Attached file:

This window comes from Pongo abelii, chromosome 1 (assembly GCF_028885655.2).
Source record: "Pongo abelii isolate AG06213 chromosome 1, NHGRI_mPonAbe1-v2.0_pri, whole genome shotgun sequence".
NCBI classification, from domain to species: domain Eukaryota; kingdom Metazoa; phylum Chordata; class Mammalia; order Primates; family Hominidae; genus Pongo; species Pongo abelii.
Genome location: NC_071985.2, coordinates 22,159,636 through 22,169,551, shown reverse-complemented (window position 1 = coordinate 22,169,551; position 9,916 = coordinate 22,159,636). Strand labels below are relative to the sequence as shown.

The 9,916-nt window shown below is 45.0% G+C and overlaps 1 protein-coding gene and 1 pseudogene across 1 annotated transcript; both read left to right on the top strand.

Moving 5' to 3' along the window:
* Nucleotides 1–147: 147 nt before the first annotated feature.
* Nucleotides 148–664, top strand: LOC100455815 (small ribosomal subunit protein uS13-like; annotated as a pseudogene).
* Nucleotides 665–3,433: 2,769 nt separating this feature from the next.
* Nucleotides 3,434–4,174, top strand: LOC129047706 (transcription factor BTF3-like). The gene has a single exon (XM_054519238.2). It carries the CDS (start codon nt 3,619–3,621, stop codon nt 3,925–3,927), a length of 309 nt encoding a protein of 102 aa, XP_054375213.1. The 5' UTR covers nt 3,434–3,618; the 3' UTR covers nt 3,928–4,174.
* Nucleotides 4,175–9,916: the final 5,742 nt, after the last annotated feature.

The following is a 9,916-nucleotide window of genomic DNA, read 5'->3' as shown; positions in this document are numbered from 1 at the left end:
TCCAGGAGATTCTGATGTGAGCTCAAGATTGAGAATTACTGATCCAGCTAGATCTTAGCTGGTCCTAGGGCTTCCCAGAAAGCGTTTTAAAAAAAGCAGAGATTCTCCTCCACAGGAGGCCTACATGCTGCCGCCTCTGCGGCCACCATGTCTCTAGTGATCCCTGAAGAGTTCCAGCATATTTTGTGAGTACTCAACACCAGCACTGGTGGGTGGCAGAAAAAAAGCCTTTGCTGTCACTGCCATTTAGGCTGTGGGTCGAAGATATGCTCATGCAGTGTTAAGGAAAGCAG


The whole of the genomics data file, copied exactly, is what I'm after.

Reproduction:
This window comes from Pongo abelii, chromosome 1 (assembly GCF_028885655.2).
Source record: "Pongo abelii isolate AG06213 chromosome 1, NHGRI_mPonAbe1-v2.0_pri, whole genome shotgun sequence".
NCBI classification, from domain to species: domain Eukaryota; kingdom Metazoa; phylum Chordata; class Mammalia; order Primates; family Hominidae; genus Pongo; species Pongo abelii.
Genome location: NC_071985.2, coordinates 22,159,636 through 22,169,551, shown reverse-complemented (window position 1 = coordinate 22,169,551; position 9,916 = coordinate 22,159,636). Strand labels below are relative to the sequence as shown.

The 9,916-nt window shown below is 45.0% G+C and overlaps 1 protein-coding gene and 1 pseudogene across 1 annotated transcript; both read left to right on the top strand.

Moving 5' to 3' along the window:
* Nucleotides 1–147: 147 nt before the first annotated feature.
* Nucleotides 148–664, top strand: LOC100455815 (small ribosomal subunit protein uS13-like; annotated as a pseudogene).
* Nucleotides 665–3,433: 2,769 nt separating this feature from the next.
* Nucleotides 3,434–4,174, top strand: LOC129047706 (transcription factor BTF3-like). The gene has a single exon (XM_054519238.2). It carries the CDS (start codon nt 3,619–3,621, stop codon nt 3,925–3,927), a length of 309 nt encoding a protein of 102 aa, XP_054375213.1. The 5' UTR covers nt 3,434–3,618; the 3' UTR covers nt 3,928–4,174.
* Nucleotides 4,175–9,916: the final 5,742 nt, after the last annotated feature.

The following is a 9,916-nucleotide window of genomic DNA, read 5'->3' as shown; positions in this document are numbered from 1 at the left end:
TCCAGGAGATTCTGATGTGAGCTCAAGATTGAGAATTACTGATCCAGCTAGATCTTAGCTGGTCCTAGGGCTTCCCAGAAAGCGTTTTAAAAAAAGCAGAGATTCTCCTCCACAGGAGGCCTACATGCTGCCGCCTCTGCGGCCACCATGTCTCTAGTGATCCCTGAAGAGTTCCAGCATATTTTGTGAGTACTCAACACCAGCACTGGTGGGTGGCAGAAAAAAAGCCTTTGCTGTCACTGCCATTTAGGCTGTGGGTCGAAGATATGCTCATGCAGTGTTAAGGAAAGCAG